A government consultation will look at introducing more stringent rules for people to qualify for out-of-work sickness benefit
“Just like physical illness, working from home when mentally unwell stops people performing at their best and can delay their recovery. People must take time off if they need to, regardless of where they are working.” Vicki Nash, associate director of external relations, Mind
The government is to reform disability benefit assessments to encourage more people with long-term illnesses, such as mental health conditions, back into work.
Mel Stride, the work and pensions secretary, announced a consultation on Tuesday into how benefit assessments can be changed so that people with certain health conditions are motivated to rejoin the workplace.
Stride cited the example of mental health problems, arguing that the increase in flexible and home working “brought new opportunities for disabled people to manage their conditions”. If employers could improve their understanding of mental health conditions, that would also make it easier for people to find working conditions that suit them, he said.
Earlier this year, the government published a Health and Disability White Paper, which included proposals to remove the work capability assessment – currently used to assess whether someone is well enough to work – by 2029. The new proposals outlined in the consultation are an interim measure that would tighten the criteria used in the work capability assessment, reducing the number who qualify for benefits.
“The scale of our reforms means it will take time to implement, but there are changes we can make more quickly that will also make a difference,” Stride said. “So before the White Paper reforms come in, I want to make sure that the work capability assessment – the way we assess how someone’s health limits their ability to work and therefore what support they need – is delivering the right outcomes and supporting those most in need.” The reforms proposed in the consultation will not come into force before 2025, he said, after the general election.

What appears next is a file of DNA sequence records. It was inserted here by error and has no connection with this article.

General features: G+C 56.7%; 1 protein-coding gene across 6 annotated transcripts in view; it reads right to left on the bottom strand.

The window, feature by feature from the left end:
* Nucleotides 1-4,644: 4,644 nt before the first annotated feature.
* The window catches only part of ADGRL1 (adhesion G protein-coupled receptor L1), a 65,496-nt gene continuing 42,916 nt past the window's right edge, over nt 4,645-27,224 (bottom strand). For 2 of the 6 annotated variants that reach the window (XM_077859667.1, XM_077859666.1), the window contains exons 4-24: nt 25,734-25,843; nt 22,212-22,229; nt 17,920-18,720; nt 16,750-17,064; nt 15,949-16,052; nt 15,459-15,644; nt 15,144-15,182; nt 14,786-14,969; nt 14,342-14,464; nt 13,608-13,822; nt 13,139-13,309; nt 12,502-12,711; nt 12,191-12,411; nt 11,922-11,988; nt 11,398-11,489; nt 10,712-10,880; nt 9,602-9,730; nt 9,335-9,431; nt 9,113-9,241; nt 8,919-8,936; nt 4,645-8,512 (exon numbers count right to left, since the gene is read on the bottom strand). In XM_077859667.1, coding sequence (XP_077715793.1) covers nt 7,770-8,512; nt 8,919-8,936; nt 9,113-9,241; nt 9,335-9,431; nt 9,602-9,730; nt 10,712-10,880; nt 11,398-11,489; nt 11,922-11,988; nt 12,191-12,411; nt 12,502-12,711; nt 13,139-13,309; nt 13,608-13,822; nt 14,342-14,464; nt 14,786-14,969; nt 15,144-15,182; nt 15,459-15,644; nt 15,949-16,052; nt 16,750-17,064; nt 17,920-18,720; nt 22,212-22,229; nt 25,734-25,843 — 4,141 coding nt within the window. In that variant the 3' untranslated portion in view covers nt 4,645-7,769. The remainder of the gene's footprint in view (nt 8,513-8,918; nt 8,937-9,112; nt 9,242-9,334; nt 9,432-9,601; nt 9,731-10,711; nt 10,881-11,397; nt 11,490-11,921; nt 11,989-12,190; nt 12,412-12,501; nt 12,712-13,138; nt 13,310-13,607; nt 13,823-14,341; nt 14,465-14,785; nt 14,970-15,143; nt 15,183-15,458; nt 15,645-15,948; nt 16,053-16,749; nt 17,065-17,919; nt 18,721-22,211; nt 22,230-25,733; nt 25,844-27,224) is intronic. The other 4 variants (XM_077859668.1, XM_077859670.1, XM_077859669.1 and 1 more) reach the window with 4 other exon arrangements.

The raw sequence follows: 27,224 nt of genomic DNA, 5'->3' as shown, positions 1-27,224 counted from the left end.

Under the changes proposed by Stride, people who no longer qualify as having “limited capability for work related activity” would lose approximately £400 a month in additional payments, and would be required to prepare for work or search for a job if they wanted to keep receiving the rest of their benefits.
The consultation will also look at the substantial risk category, where claimants who would otherwise be capable of work-related activity are excluded from work preparation requirements, on the basis that this could create a risk to themselves or others. It will consider whether the application of this category is being applied too broadly and excluding a significant number of vulnerable people from support that would prepare them to move closer to work, financial independence and a more fulfilling life.
There has been a large increase in the number of people classed as having “limited capability” to work, which has pushed up the benefits bill. The government is forecast to spend £26 billion on incapacity benefits this year, £6 billion more than before the Covid-19 pandemic.
The proposals have been greeted with concern by some economists and charities. The Institute for Fiscal Studies (IFS) said the timeline of the proposed changes would lead to only limited savings.
Sam Ray-Chaudhuri, a research economist at the IFS, said: “Reforms implemented in the last three decades that were aimed at reducing the numbers moving onto disability and incapacity benefits have often failed to deliver the savings that had been claimed.
“It should also be remembered that just in March the government committed to scrapping the work capability assessment by 2029 that it is now proposing to tighten.
“This reform – which at its earliest will be implemented in 2025 and then will only apply to new claims and reassessments – will therefore at most deliver a short run saving before becoming irrelevant.”
Mental Health charity Mind said that the proposed reforms “will take away much needed financial support”.
Vicki Nash, associate director of external relations at Mind, said: “It is also untrue to say that people experiencing mental health problems can simply work from home instead.
“Just like physical illness, working from home when mentally unwell stops people performing at their best and can delay their recovery. People must take time off if they need to, regardless of where they are working.”
There are good arguments for encouraging people with long-term mental health problems into work. Keeping busy, having a routine and socialising with other people all have a positive impact on mental wellbeing. But mental health problems can also be debilitating, and forcing unwell people into work can be counterproductive. Charities are right to express concern that the proposed measures might simply take much-needed financial support away from people who are too unwell to work. We hope that the consultation leads to some considered reflection about how to encourage people into work if they can benefit from it, while continuing to support those who need to be given time to recover.